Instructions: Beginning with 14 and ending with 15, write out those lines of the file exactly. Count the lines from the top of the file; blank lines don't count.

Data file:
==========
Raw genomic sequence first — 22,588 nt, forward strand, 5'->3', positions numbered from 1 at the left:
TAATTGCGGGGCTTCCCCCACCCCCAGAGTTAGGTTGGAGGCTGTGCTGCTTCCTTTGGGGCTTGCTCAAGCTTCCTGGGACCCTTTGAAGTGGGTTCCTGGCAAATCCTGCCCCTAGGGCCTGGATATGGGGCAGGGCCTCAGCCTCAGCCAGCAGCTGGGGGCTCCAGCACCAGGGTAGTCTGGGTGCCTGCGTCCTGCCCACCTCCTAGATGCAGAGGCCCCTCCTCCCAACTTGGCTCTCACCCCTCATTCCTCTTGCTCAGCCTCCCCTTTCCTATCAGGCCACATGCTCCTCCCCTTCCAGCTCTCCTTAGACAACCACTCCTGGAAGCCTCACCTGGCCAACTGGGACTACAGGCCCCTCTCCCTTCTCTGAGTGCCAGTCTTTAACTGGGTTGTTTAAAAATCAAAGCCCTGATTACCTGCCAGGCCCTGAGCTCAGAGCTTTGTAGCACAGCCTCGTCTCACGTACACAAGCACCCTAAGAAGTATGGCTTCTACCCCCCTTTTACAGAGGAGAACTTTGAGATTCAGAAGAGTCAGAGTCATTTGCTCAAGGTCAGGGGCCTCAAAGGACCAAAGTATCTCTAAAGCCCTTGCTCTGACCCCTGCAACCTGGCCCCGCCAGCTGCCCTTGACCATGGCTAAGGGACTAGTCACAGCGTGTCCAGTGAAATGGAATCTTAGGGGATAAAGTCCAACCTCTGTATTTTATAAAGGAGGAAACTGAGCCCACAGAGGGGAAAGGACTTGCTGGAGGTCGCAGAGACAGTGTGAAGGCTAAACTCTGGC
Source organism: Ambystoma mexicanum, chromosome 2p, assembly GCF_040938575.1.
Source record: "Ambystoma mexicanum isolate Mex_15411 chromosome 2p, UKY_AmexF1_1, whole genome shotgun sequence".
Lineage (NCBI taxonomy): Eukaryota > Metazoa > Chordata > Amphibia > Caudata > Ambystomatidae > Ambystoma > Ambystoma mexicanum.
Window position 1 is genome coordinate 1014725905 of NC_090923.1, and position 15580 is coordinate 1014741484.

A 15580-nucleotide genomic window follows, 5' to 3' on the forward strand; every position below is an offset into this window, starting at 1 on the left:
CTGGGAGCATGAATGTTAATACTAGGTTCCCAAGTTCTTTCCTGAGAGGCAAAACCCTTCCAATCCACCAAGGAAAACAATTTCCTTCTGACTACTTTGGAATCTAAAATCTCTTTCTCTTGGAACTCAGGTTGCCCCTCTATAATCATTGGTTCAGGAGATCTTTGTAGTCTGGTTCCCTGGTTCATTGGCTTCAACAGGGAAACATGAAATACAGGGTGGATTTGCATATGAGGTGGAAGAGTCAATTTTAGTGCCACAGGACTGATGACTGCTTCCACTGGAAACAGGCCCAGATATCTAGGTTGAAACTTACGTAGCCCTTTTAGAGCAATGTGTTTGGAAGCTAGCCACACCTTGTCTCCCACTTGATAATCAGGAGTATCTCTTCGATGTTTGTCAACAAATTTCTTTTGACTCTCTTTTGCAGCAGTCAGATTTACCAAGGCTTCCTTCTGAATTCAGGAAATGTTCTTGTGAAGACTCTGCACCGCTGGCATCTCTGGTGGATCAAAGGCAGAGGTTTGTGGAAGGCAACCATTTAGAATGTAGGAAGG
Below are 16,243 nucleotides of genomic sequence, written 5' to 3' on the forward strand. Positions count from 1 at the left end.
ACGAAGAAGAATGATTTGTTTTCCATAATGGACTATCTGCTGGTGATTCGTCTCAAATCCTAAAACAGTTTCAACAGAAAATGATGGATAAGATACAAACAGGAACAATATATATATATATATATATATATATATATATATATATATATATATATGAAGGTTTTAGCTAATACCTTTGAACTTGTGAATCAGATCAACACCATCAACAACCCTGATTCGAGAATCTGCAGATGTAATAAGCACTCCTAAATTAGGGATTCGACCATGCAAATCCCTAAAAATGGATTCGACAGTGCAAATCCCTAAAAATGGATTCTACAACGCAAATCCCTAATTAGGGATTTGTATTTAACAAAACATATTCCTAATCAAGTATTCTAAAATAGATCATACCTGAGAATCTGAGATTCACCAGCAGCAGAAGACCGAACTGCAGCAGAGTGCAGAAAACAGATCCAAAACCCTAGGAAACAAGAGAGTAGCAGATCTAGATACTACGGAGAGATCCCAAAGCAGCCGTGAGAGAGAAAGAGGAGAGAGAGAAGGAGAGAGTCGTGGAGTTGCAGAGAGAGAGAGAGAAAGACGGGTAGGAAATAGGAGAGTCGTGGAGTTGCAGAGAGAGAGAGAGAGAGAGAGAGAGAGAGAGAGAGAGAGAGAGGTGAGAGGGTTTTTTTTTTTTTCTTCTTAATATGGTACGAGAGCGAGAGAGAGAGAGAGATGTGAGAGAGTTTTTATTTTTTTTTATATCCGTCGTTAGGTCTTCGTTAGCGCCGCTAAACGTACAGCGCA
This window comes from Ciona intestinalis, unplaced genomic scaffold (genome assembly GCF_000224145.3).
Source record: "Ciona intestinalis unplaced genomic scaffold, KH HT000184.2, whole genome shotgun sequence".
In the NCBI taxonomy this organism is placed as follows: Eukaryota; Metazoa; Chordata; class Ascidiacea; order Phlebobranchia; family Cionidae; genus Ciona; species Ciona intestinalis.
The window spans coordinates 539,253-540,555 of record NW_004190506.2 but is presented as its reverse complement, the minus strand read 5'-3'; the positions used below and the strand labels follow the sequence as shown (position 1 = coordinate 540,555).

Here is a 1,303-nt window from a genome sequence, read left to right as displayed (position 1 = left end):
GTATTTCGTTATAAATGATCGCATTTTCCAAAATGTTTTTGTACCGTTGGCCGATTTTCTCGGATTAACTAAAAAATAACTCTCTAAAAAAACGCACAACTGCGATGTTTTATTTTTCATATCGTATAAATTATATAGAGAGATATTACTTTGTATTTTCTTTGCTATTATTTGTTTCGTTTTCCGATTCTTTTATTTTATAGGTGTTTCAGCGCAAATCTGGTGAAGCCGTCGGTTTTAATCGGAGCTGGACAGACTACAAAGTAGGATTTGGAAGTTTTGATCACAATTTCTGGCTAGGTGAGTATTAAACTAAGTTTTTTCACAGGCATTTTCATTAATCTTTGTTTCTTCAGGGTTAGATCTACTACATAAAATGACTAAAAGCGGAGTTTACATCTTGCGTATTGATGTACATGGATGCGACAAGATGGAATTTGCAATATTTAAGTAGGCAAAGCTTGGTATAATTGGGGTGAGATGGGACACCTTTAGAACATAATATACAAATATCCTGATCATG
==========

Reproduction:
The window spans coordinates 539,253-540,555 of record NW_004190506.2 but is presented as its reverse complement, the minus strand read 5'-3'; the positions used below and the strand labels follow the sequence as shown (position 1 = coordinate 540,555).

Here is a 1,303-nt window from a genome sequence, read left to right as displayed (position 1 = left end):